22. A meticulous, thoroughly engrossing lesson in how not to win friends (or wars) and influence people (or potential terrorists).
  23. Like his protagonist, Bahrani never gives up on William; his camera never stops probing. He loves West's face, and he honors its mystery.
  24. Ida
    The movie’s chill is hard to shake off. It’s a grimly potent portrait of repression, of what happens to a society that buries its past in an unmarked grave — and lives its present in a state of corrosive denial.
  25. It comes together neatly, perhaps too neatly to be … poetry. But it's not prosaic, either. It has a lucid grace.
  26. For most of Eternal Sunshine, I found myself fighting off Gondry's hyperactive intrusions in order to get at the melancholia at its core. Fortunately, the idea behind this movie is so richly suggestive that it carries you past Gondry's image clutter.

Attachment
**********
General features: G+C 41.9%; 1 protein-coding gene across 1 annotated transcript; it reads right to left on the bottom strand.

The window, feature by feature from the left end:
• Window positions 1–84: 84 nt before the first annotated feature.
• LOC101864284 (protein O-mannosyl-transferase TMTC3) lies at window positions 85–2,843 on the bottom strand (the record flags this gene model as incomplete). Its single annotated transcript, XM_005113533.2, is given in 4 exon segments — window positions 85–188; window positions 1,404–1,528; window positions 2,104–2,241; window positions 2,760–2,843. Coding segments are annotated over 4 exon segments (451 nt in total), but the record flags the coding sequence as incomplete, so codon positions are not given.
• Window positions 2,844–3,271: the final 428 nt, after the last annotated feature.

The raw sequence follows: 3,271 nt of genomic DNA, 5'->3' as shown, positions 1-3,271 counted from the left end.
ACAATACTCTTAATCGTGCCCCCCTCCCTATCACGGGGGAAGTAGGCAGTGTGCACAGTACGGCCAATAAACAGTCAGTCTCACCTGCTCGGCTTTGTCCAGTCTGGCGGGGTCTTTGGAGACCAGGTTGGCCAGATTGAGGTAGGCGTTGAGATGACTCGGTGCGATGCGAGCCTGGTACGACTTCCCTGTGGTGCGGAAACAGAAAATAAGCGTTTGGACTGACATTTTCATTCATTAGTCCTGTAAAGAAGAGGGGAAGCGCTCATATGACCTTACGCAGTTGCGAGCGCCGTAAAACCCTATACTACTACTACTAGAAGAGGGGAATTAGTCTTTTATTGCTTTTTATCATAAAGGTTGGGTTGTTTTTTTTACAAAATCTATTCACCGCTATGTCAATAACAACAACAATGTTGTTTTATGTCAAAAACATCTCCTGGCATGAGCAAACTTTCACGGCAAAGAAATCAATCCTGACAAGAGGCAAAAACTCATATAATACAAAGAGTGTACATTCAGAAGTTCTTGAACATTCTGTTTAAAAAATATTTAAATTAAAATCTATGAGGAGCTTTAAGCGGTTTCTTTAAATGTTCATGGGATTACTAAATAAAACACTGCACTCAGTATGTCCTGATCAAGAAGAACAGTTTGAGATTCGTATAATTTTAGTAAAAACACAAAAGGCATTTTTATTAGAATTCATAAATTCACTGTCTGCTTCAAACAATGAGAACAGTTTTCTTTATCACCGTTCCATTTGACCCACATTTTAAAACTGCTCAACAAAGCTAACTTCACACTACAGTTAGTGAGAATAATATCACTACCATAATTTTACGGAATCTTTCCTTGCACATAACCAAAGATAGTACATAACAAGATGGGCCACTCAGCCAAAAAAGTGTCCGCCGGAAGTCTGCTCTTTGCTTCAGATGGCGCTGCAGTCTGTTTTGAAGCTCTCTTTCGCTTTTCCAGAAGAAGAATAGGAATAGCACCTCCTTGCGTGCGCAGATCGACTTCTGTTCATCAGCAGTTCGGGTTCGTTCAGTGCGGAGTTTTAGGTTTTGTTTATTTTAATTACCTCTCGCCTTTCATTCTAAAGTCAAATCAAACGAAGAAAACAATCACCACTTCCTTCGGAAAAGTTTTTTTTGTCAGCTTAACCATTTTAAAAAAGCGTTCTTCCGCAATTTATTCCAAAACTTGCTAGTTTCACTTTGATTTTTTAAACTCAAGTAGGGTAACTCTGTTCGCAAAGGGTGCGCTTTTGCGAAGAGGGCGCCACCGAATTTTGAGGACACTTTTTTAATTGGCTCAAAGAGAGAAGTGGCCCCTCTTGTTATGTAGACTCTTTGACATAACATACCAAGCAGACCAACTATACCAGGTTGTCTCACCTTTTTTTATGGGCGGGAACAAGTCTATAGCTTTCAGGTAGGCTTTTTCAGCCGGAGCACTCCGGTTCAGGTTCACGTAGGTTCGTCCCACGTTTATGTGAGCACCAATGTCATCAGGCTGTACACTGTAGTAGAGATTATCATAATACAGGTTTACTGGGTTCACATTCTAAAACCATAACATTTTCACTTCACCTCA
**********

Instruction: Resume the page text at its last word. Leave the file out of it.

27. For my money, Flags (however clunky) cuts more deeply, but Letters is more difficult to shake off. Together, they leave you with the feeling that even a just and necessary war is an abomination.
  28. No other concert film has ever expressed so fervently the erotic root of rock. Seeing it is the opposite of taking a trip down memory lane; it's more like a plunge into the belly of the beast.
  29. The funniest and most emotionally charged erotic road movie since Bertrand Blier's "Going Places."